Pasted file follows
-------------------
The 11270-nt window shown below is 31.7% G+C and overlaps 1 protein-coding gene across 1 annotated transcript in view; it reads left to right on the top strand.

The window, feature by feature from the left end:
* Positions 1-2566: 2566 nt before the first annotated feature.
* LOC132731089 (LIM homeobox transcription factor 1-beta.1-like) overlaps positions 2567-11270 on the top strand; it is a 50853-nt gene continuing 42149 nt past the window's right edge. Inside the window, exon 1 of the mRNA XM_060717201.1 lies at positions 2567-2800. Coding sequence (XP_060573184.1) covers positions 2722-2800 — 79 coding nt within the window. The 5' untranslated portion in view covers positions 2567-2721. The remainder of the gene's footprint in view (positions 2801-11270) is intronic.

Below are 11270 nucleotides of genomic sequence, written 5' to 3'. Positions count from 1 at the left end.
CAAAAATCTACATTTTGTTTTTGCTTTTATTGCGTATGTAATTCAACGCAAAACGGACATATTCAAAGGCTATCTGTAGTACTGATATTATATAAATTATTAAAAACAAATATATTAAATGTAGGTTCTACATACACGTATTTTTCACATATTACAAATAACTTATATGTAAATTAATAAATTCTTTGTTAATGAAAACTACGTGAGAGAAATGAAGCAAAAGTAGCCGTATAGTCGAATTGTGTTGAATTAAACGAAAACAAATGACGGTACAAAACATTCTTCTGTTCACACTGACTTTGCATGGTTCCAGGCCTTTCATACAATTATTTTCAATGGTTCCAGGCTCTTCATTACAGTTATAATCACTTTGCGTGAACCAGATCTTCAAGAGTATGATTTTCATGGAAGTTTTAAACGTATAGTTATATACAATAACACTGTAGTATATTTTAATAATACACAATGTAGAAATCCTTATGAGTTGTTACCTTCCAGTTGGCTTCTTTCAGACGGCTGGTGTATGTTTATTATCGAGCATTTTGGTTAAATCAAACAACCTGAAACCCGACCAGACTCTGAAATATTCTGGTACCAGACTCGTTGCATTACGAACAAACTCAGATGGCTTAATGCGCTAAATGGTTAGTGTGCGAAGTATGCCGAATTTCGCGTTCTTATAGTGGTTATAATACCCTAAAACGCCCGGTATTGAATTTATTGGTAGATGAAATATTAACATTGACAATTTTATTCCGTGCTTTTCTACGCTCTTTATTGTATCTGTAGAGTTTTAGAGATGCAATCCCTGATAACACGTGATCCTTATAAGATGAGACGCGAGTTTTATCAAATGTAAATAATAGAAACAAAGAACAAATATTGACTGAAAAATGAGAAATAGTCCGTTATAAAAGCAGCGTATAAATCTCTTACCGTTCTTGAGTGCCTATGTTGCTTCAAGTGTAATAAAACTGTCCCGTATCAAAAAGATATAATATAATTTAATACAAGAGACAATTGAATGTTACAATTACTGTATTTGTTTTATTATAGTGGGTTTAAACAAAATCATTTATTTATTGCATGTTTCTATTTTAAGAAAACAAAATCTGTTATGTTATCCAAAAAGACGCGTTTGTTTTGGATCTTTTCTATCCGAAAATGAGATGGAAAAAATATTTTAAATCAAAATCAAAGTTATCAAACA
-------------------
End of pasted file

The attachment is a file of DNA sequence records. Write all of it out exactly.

The 11270-nt window shown below is 31.7% G+C and overlaps 1 protein-coding gene across 1 annotated transcript in view; it reads left to right on the top strand.

The window, feature by feature from the left end:
* Positions 1-2566: 2566 nt before the first annotated feature.
* LOC132731089 (LIM homeobox transcription factor 1-beta.1-like) overlaps positions 2567-11270 on the top strand; it is a 50853-nt gene continuing 42149 nt past the window's right edge. Inside the window, exon 1 of the mRNA XM_060717201.1 lies at positions 2567-2800. Coding sequence (XP_060573184.1) covers positions 2722-2800 — 79 coding nt within the window. The 5' untranslated portion in view covers positions 2567-2721. The remainder of the gene's footprint in view (positions 2801-11270) is intronic.

Below are 11270 nucleotides of genomic sequence, written 5' to 3'. Positions count from 1 at the left end.
CAAAAATCTACATTTTGTTTTTGCTTTTATTGCGTATGTAATTCAACGCAAAACGGACATATTCAAAGGCTATCTGTAGTACTGATATTATATAAATTATTAAAAACAAATATATTAAATGTAGGTTCTACATACACGTATTTTTCACATATTACAAATAACTTATATGTAAATTAATAAATTCTTTGTTAATGAAAACTACGTGAGAGAAATGAAGCAAAAGTAGCCGTATAGTCGAATTGTGTTGAATTAAACGAAAACAAATGACGGTACAAAACATTCTTCTGTTCACACTGACTTTGCATGGTTCCAGGCCTTTCATACAATTATTTTCAATGGTTCCAGGCTCTTCATTACAGTTATAATCACTTTGCGTGAACCAGATCTTCAAGAGTATGATTTTCATGGAAGTTTTAAACGTATAGTTATATACAATAACACTGTAGTATATTTTAATAATACACAATGTAGAAATCCTTATGAGTTGTTACCTTCCAGTTGGCTTCTTTCAGACGGCTGGTGTATGTTTATTATCGAGCATTTTGGTTAAATCAAACAACCTGAAACCCGACCAGACTCTGAAATATTCTGGTACCAGACTCGTTGCATTACGAACAAACTCAGATGGCTTAATGCGCTAAATGGTTAGTGTGCGAAGTATGCCGAATTTCGCGTTCTTATAGTGGTTATAATACCCTAAAACGCCCGGTATTGAATTTATTGGTAGATGAAATATTAACATTGACAATTTTATTCCGTGCTTTTCTACGCTCTTTATTGTATCTGTAGAGTTTTAGAGATGCAATCCCTGATAACACGTGATCCTTATAAGATGAGACGCGAGTTTTATCAAATGTAAATAATAGAAACAAAGAACAAATATTGACTGAAAAATGAGAAATAGTCCGTTATAAAAGCAGCGTATAAATCTCTTACCGTTCTTGAGTGCCTATGTTGCTTCAAGTGTAATAAAACTGTCCCGTATCAAAAAGATATAATATAATTTAATACAAGAGACAATTGAATGTTACAATTACTGTATTTGTTTTATTATAGTGGGTTTAAACAAAATCATTTATTTATTGCATGTTTCTATTTTAAGAAAACAAAATCTGTTATGTTATCCAAAAAGACGCGTTTGTTTTGGATCTTTTCTATCCGAAAATGAGATGGAAAAAATATTTTAAATCAAAATCAAAGTTATCAAACA